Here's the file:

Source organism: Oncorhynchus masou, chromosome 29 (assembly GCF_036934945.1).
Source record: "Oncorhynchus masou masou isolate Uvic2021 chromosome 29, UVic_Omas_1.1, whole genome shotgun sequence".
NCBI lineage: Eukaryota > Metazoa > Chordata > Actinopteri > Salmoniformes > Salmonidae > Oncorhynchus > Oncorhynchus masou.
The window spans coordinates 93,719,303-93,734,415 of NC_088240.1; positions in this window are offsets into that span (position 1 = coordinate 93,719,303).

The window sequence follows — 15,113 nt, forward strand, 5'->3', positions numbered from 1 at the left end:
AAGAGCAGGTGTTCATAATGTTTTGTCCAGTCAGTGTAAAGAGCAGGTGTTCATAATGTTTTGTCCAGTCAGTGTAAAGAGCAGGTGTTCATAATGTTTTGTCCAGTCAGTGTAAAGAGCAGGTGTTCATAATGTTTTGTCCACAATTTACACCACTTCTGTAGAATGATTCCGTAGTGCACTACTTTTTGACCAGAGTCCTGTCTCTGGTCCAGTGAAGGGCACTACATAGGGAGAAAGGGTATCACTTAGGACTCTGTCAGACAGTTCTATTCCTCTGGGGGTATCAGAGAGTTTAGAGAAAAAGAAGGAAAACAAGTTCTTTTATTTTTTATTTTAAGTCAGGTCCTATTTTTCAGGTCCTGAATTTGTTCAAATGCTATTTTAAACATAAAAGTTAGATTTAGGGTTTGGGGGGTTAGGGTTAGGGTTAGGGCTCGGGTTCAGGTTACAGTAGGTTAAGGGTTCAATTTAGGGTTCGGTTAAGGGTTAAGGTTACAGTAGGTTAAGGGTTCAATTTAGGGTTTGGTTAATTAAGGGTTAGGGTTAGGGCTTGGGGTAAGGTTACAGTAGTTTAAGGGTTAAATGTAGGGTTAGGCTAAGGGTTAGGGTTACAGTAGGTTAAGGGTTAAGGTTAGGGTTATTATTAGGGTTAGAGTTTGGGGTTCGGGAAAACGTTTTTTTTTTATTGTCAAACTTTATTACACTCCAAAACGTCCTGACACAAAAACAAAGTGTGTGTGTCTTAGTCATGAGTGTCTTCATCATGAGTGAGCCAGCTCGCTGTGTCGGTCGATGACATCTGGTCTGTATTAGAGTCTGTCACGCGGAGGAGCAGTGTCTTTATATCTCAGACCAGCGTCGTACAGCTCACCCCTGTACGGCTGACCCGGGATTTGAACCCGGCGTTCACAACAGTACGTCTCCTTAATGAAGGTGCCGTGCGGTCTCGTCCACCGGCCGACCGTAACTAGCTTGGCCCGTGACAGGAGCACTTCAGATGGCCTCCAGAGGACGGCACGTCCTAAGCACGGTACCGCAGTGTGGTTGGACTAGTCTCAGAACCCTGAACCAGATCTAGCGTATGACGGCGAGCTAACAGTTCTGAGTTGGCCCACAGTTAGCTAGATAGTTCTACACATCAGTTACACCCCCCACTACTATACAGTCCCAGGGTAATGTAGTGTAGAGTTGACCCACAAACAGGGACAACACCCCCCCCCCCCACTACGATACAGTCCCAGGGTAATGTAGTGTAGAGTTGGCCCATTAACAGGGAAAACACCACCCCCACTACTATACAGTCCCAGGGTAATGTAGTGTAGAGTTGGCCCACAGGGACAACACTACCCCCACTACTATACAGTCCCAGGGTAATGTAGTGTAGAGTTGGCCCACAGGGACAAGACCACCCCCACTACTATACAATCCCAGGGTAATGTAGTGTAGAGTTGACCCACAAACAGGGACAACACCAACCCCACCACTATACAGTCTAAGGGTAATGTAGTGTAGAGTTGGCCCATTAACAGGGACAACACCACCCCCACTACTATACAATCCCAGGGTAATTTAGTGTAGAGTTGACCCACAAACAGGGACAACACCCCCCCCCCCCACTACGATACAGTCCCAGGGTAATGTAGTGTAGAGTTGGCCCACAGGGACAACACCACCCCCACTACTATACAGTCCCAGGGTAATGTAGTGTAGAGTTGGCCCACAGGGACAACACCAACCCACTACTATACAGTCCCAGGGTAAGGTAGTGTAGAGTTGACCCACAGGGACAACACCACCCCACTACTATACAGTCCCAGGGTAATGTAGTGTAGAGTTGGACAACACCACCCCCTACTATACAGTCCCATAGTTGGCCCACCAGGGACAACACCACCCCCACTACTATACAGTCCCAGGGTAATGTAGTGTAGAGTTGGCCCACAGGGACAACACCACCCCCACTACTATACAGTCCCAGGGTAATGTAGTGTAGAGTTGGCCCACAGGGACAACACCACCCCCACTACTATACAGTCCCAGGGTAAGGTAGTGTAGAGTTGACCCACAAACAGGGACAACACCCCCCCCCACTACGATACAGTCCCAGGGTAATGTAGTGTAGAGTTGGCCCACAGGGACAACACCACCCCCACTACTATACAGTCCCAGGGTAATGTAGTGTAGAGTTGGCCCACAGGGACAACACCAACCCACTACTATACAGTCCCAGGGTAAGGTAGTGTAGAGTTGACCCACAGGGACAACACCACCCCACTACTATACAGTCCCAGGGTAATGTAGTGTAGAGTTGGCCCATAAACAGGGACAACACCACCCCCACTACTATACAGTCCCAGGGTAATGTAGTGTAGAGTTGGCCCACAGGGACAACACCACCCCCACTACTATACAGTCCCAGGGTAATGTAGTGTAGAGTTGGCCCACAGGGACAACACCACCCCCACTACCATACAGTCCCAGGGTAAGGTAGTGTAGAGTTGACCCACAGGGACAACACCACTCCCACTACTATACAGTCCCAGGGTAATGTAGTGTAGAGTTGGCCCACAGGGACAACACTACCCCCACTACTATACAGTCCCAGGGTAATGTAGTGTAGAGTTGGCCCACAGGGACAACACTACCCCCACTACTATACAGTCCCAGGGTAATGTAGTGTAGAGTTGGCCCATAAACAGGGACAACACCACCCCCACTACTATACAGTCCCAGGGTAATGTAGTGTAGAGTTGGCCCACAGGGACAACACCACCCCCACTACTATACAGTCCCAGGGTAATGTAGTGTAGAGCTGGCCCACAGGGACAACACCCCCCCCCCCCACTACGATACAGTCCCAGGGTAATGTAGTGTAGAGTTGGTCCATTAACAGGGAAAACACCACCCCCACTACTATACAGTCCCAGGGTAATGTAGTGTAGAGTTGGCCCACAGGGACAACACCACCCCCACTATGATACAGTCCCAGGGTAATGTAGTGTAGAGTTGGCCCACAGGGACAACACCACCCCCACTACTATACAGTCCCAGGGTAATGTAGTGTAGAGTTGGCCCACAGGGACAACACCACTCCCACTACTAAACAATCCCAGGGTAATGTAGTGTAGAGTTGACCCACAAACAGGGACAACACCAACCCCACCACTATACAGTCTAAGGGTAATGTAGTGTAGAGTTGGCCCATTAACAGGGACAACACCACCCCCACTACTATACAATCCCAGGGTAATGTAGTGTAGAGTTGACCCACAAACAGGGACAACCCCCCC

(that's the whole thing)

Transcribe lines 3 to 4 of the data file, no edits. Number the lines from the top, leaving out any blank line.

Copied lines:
NCBI lineage: Eukaryota > Metazoa > Chordata > Actinopteri > Salmoniformes > Salmonidae > Oncorhynchus > Oncorhynchus masou.
The window spans coordinates 93,719,303-93,734,415 of NC_088240.1; positions in this window are offsets into that span (position 1 = coordinate 93,719,303).